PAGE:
The Cleanest Line

Public Lands

Musk oxen have been around since the Pleistocene era; along with caribou, they are the only hoofed animals that survived the end of that era (10,000 years ago). Today, they roam the open tundra of the Arctic Refuge in search of vegetation growing under or above the snow. Photo: Florian Schulz

Speak Up Now for America’s Arctic

By Senator Tom Udall   |   Nov 1, 2018 November 1, 2018

For decades, protecting the Arctic National Wildlife Refuge from development was one thing many Republicans and Democrats in Washington could agree upon. One of the last truly wild places on Earth, the refuge is a stunning, unmatched wilderness where the Porcupine caribou calve in the spring, the… Read More

Photo: Sam Beebe

In Montana, Public Lands Remain a Nonpartisan Issue

By Elliott Woods   |   Oct 24, 2018 October 24, 2018

Not so very long ago, Republican Senate candidate Matt Rosendale sounded like he’d be right at home as a member of the Bundy family. “The U.S. Constitution clearly defines the purpose for the federal government to retain land for post offices, batteries and things like that,” Rosendale said during the 2014 Republican… Read More

Massacre Rim Widerness Study Area. Photo: Kurt Kuznicki

Nevada’s Darkest Treasure

By Shaaron Netherton   |   Oct 22, 2018 October 22, 2018

The Massacre Rim towers 1,000 feet above Long Valley in the vast reaches of northwestern Nevada. As with most hikes in this part of the world, getting to the top requires picking out an unmarked route, being flexible and overcoming obstacles. Halfway up, after skirting yet another talus field, sharp… Read More

It Was Always About Oil, Coal, Gas and Uranium

It Was Always About Oil, Coal, Gas and Uranium

By Lisa Pike Sheehy   |   Mar 29, 2018 March 29, 2018

In December of 2017, the president illegally reduced Bears Ears and Grand Staircase-Escalante National Monuments by nearly two million acres. Despite overwhelming support from the majority of Americans, nearly three million of whom spoke up during a public comment period in favor of protecting our national monuments,… Read More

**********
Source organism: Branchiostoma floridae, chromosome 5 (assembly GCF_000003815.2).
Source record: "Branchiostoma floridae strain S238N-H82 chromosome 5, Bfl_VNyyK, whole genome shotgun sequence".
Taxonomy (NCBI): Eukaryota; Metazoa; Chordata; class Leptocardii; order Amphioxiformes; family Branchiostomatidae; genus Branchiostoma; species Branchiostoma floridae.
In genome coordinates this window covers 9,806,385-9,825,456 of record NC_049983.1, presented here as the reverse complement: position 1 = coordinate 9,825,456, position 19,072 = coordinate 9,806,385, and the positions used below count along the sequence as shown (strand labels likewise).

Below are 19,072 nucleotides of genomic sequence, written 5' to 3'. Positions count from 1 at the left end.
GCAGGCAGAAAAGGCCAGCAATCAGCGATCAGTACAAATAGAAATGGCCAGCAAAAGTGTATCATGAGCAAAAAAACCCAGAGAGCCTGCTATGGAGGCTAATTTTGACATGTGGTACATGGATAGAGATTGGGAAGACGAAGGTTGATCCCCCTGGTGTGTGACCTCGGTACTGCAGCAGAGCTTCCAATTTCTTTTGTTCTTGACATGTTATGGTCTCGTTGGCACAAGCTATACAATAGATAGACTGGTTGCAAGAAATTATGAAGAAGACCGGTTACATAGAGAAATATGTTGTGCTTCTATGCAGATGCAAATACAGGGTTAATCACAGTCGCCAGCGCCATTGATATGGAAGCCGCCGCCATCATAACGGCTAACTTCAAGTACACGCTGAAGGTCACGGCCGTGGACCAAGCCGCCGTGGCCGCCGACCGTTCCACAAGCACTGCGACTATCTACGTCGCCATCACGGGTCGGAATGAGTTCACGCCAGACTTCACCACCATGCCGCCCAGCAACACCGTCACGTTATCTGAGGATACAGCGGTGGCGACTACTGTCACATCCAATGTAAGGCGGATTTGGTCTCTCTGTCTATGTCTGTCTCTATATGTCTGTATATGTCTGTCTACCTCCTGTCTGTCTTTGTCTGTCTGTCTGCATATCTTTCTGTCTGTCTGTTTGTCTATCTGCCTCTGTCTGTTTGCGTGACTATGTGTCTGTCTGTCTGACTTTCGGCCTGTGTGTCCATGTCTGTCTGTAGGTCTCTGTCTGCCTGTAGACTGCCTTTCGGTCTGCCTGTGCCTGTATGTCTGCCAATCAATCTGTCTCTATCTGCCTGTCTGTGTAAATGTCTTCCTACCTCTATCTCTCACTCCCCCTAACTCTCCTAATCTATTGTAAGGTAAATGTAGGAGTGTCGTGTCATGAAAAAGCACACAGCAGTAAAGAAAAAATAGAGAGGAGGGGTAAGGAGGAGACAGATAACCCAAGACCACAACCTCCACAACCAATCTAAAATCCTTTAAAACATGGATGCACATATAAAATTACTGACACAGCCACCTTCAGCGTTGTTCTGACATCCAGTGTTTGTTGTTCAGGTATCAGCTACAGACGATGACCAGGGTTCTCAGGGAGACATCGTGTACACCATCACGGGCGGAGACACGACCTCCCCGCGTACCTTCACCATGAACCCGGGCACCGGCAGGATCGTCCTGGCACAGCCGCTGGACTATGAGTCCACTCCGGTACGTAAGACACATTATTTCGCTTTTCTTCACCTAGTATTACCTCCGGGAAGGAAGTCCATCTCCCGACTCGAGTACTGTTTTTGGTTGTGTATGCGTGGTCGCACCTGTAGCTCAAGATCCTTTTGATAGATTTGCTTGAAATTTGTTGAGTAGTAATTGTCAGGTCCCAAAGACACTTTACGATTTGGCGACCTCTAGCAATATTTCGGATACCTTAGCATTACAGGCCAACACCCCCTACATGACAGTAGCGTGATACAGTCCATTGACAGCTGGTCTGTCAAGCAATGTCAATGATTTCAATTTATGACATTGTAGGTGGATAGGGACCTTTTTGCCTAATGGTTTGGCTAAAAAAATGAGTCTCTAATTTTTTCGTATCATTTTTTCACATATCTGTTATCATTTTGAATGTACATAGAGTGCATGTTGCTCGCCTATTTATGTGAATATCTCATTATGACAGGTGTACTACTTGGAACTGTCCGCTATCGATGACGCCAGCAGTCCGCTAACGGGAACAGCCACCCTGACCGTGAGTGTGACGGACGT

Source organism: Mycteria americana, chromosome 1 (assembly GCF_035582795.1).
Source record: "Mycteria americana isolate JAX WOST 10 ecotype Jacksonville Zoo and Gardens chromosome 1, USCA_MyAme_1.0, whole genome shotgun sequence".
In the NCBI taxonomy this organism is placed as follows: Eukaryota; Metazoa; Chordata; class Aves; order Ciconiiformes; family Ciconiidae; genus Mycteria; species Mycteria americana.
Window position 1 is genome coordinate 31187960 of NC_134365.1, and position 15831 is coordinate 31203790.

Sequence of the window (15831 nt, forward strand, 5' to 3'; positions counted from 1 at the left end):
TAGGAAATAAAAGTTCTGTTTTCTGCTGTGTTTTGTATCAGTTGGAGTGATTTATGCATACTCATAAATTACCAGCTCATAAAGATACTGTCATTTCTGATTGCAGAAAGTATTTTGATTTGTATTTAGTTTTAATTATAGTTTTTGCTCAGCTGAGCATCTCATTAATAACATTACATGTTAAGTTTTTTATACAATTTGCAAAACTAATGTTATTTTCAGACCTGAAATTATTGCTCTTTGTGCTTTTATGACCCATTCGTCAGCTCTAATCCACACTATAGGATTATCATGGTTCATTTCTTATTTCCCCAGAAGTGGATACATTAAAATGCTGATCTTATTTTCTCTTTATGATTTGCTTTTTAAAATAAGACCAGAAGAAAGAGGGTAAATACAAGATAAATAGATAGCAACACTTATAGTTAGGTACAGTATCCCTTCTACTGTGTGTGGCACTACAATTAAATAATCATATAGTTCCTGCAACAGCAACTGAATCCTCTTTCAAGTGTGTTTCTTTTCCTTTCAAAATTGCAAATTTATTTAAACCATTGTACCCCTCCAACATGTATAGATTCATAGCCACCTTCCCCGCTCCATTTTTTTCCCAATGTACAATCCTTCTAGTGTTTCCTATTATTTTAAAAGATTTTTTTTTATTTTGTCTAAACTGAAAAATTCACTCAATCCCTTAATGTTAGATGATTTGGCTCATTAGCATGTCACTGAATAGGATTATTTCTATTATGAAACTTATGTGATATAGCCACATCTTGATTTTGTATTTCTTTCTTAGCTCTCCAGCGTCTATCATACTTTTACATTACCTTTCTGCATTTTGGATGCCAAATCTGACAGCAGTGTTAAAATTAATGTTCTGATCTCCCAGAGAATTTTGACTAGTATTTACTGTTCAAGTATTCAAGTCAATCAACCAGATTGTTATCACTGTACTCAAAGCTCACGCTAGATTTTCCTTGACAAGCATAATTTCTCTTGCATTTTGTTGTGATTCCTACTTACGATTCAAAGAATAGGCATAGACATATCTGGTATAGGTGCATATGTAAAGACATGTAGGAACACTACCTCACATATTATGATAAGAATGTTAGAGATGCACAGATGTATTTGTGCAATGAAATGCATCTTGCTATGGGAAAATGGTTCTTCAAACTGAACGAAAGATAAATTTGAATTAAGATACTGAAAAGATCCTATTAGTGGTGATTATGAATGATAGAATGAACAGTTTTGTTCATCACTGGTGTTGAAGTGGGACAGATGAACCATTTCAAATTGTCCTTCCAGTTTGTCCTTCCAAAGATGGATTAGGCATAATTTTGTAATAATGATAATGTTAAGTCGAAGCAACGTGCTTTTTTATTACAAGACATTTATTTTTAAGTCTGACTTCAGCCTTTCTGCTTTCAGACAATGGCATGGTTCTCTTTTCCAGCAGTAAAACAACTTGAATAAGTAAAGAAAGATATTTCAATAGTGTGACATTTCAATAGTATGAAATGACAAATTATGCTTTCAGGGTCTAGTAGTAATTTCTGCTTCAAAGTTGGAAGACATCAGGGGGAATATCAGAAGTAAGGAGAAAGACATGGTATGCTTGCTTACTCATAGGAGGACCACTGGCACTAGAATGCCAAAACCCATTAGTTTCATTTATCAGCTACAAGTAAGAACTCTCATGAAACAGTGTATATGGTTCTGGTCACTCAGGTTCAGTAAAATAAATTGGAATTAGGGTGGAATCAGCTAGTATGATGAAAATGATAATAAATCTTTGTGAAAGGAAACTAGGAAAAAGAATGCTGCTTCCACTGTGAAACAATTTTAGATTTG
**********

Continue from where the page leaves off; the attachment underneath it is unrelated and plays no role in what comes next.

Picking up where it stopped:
Photo: Andrew Burr

Our Common Ground

By Vincent Stanley   |   Sep 28, 2017 September 28, 2017

As Americans, regardless of our descent, we share as our greatest inheritance, both material and spiritual, the gift of our federal public lands. Most of us can readily name a piece of ground sacred to us as individuals that belongs to every soul in the country: Yosemite, the Everglades, Acadia,… Read More

Photo: Bob Wick/Bureau of Land Management

Why Should the Public Care About Public Lands?

By Hans Cole   |   Jul 6, 2017 July 6, 2017

Debates over how America’s public lands should be managed are as old as the system itself, dating back to the early 1900s when President Teddy Roosevelt pioneered our current system. Disagreements have often centered on the balance between energy or resource development and protecting wild places for recreation and wildlife. Read More

Photo: Fawn Talmon

The Last Straw

By Timmy O’Neill   |   Jul 5, 2017 July 5, 2017

In mid-May, I presented at the annual NOLS instructor conference held in Lander, Wyoming. This was not only an opportunity to speak to the frontline of outdoor educators but, in light of the recent concerns with our public lands, an even better… Read More

Photo: Paul Hendricks

Defending the Idea of Wilderness

By Paul Hendricks   |   Jun 5, 2017 June 5, 2017

The Secretary of the Interior arrived in Grand Staircase-Escalante National Monument midday on May 10, 2017. He came to perform an “assessment” of the monument—to see whether the current boundaries overstepped their task of protecting natural and cultural resources and spurring economic growth. It was raining, windy and cold, but… Read More